NBC's Knight Rider T.V. show takes an automated approach to mechanic work.
Two reconditioned RobotWorx robots act as intelligent grease monkeys in KITT's high-tech garage. Named Katie and Lisa by NBC, the robots scan KITT for damages, and even interact with the human actors around them.
Want to learn more about Katie and Lisa? Here's the scoop.
What Kind of Robots Are They?
The Knight Rider robots are Fanuc ArcMate 100i models. They are versatile, standard industrial robots with 6 axes (joints) of motion. They can lift up to 6kg, reach as far as1373mm, and install anywhere - floor, wall, upside-down, and at an angle.
Fanuc ArcMate 100i robots are known for their speed, accuracy, and compact build. Acting is definitely not a normal line of work for these robots. Instead, they perform a variety of jobs, including arc welding and material handling, often in factory settings. See them in action: ArcMate 100i robots welding.
Getting the Knight Rider Robots Ready:
RobotWorx' main specialty is reconditioning. The company takes used robots and fixes, cleans, and integrates them into robot systems. The Knight Rider robots received the same treatment. Before the robots shipped to a filming studio in California, a team of RobotWorx technicians made sure the robots were cleaned, reworked, tested, and repainted.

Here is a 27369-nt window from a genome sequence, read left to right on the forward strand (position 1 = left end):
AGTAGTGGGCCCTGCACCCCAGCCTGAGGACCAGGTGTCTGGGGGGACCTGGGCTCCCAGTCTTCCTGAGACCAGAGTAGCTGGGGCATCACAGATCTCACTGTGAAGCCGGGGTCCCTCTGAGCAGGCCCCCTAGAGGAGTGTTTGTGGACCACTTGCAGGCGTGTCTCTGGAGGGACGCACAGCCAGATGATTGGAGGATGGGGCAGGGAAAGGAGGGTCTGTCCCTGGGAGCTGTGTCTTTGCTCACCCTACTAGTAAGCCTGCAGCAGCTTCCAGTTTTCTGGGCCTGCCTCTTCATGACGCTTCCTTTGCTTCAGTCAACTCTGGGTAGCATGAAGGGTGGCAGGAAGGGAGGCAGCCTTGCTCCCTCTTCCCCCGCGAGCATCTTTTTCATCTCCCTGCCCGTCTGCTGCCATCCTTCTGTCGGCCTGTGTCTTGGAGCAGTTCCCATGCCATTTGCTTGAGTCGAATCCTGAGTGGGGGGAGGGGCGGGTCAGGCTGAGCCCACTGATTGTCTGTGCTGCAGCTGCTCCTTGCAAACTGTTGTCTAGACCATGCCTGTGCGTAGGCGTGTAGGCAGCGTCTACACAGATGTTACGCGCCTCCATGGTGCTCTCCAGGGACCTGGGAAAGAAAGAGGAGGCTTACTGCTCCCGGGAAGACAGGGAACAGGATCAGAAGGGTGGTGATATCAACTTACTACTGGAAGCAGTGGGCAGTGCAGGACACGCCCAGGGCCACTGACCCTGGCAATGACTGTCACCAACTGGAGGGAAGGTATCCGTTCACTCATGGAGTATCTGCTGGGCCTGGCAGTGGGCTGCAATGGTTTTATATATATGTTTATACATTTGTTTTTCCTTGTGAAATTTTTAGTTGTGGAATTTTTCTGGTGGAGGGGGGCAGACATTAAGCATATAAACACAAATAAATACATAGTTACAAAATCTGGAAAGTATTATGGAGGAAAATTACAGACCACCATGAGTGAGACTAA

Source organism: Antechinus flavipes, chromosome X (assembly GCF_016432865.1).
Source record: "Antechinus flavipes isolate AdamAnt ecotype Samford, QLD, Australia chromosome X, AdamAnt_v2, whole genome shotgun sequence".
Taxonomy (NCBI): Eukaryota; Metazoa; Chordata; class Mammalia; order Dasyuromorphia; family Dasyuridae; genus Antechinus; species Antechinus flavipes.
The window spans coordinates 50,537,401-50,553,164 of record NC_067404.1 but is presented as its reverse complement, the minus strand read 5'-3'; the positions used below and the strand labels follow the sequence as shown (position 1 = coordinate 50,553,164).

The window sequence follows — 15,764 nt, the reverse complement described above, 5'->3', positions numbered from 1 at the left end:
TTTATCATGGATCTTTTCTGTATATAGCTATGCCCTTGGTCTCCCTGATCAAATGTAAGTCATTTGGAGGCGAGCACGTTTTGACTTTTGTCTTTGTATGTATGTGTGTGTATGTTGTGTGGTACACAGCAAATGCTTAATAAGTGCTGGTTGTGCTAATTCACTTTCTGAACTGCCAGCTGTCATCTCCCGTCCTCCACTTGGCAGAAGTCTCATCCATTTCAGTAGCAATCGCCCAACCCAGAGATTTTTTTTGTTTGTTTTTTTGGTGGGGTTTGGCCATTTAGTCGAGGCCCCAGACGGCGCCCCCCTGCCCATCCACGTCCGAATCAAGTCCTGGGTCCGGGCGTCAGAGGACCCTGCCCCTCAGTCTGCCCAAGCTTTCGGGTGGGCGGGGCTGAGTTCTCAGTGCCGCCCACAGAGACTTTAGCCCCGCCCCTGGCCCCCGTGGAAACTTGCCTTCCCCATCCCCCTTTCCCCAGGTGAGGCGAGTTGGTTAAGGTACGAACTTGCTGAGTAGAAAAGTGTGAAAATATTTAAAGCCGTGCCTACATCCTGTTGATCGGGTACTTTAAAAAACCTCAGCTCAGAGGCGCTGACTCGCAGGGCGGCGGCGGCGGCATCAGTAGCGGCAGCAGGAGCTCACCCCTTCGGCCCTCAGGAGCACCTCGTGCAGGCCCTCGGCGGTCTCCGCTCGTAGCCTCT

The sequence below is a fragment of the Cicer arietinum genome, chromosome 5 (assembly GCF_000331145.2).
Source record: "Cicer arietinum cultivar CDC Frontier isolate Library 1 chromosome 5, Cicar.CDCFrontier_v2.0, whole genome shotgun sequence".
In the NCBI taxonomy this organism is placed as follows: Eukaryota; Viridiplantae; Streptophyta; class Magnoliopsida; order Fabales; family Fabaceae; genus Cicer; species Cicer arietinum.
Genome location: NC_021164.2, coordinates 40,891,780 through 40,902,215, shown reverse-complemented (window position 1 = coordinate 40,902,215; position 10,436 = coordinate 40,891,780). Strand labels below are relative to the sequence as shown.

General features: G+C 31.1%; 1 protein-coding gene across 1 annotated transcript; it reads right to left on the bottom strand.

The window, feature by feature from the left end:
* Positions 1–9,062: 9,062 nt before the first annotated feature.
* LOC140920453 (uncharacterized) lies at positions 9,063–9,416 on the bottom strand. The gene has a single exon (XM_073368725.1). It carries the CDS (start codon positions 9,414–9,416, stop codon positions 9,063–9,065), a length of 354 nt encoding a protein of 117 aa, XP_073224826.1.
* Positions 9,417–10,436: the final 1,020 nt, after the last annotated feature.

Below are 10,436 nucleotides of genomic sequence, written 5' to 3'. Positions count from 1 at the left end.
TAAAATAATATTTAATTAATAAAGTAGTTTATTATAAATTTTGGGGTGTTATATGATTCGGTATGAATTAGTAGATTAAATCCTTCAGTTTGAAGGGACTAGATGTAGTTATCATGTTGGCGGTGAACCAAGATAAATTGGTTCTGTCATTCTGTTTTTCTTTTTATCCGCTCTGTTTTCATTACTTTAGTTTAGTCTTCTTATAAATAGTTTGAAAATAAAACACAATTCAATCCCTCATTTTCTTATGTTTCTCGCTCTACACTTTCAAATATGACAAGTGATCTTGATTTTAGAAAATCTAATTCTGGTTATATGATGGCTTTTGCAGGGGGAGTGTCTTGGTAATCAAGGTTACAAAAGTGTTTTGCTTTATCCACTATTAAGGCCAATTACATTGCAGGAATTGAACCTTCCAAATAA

Out of Context: Industrial Robots on Film
One change had to be made before Katie and Lisa were deemed stage-ready. Each robot is powered by a controller - a large, rectangular cabinet that houses the brains of the robot.
"The controller needed to be dead silent," RobotWorx' shop manager Matt Schrift explained. "But the fans are there for a reason. They're part of the normal noise the controller makes."
The solution? A longer cable was provided so the controllers could be placed further away from the robots.
Final Step: Robot Training
Robot technician Robert Edens Jr. was responsible for training a representative from NBC's set crew at RobotWorx' Marion facility. Edens taught the NBC set technician about the robots' safety features and how to direct their movements. To simulate KITT, Edens used a box and cart.
The second installment of NBC's Knight Rider T.V. show airs tonight, Wednesday, October 1 at 8/7c.